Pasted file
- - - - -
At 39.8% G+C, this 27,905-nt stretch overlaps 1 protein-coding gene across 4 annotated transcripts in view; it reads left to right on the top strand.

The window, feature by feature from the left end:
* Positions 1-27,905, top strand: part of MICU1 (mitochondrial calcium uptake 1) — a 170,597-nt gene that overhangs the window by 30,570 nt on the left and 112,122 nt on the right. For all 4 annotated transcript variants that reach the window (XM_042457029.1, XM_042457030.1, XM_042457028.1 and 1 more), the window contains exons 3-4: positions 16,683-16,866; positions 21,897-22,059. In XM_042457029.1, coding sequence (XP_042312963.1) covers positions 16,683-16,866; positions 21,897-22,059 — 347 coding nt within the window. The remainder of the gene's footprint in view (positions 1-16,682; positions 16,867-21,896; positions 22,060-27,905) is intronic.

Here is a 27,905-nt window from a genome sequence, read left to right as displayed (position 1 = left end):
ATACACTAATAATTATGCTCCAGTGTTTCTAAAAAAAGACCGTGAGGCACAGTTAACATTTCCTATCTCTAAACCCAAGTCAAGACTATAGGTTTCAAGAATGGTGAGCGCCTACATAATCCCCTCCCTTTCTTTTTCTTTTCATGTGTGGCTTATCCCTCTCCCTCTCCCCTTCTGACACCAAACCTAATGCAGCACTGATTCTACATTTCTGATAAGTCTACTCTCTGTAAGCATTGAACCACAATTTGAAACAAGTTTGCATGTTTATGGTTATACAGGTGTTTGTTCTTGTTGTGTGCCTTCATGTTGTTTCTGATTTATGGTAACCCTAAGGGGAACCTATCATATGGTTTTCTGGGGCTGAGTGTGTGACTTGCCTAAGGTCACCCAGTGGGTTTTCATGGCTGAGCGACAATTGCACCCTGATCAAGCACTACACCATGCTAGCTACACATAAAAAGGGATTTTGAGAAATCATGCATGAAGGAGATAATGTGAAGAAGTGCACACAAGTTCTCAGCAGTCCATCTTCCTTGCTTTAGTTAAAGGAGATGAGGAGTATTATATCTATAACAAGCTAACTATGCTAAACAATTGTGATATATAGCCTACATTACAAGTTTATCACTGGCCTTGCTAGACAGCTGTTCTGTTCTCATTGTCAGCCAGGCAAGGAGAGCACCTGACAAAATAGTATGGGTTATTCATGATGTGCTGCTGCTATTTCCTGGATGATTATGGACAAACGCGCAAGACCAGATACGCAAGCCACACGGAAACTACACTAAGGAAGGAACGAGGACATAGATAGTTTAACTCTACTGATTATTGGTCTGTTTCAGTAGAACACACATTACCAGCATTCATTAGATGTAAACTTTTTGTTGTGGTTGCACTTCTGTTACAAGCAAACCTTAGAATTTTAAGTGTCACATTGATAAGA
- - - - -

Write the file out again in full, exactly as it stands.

At 39.8% G+C, this 27,905-nt stretch overlaps 1 protein-coding gene across 4 annotated transcripts in view; it reads left to right on the top strand.

The window, feature by feature from the left end:
* Positions 1-27,905, top strand: part of MICU1 (mitochondrial calcium uptake 1) — a 170,597-nt gene that overhangs the window by 30,570 nt on the left and 112,122 nt on the right. For all 4 annotated transcript variants that reach the window (XM_042457029.1, XM_042457030.1, XM_042457028.1 and 1 more), the window contains exons 3-4: positions 16,683-16,866; positions 21,897-22,059. In XM_042457029.1, coding sequence (XP_042312963.1) covers positions 16,683-16,866; positions 21,897-22,059 — 347 coding nt within the window. The remainder of the gene's footprint in view (positions 1-16,682; positions 16,867-21,896; positions 22,060-27,905) is intronic.

Here is a 27,905-nt window from a genome sequence, read left to right as displayed (position 1 = left end):
ATACACTAATAATTATGCTCCAGTGTTTCTAAAAAAAGACCGTGAGGCACAGTTAACATTTCCTATCTCTAAACCCAAGTCAAGACTATAGGTTTCAAGAATGGTGAGCGCCTACATAATCCCCTCCCTTTCTTTTTCTTTTCATGTGTGGCTTATCCCTCTCCCTCTCCCCTTCTGACACCAAACCTAATGCAGCACTGATTCTACATTTCTGATAAGTCTACTCTCTGTAAGCATTGAACCACAATTTGAAACAAGTTTGCATGTTTATGGTTATACAGGTGTTTGTTCTTGTTGTGTGCCTTCATGTTGTTTCTGATTTATGGTAACCCTAAGGGGAACCTATCATATGGTTTTCTGGGGCTGAGTGTGTGACTTGCCTAAGGTCACCCAGTGGGTTTTCATGGCTGAGCGACAATTGCACCCTGATCAAGCACTACACCATGCTAGCTACACATAAAAAGGGATTTTGAGAAATCATGCATGAAGGAGATAATGTGAAGAAGTGCACACAAGTTCTCAGCAGTCCATCTTCCTTGCTTTAGTTAAAGGAGATGAGGAGTATTATATCTATAACAAGCTAACTATGCTAAACAATTGTGATATATAGCCTACATTACAAGTTTATCACTGGCCTTGCTAGACAGCTGTTCTGTTCTCATTGTCAGCCAGGCAAGGAGAGCACCTGACAAAATAGTATGGGTTATTCATGATGTGCTGCTGCTATTTCCTGGATGATTATGGACAAACGCGCAAGACCAGATACGCAAGCCACACGGAAACTACACTAAGGAAGGAACGAGGACATAGATAGTTTAACTCTACTGATTATTGGTCTGTTTCAGTAGAACACACATTACCAGCATTCATTAGATGTAAACTTTTTGTTGTGGTTGCACTTCTGTTACAAGCAAACCTTAGAATTTTAAGTGTCACATTGATAAGA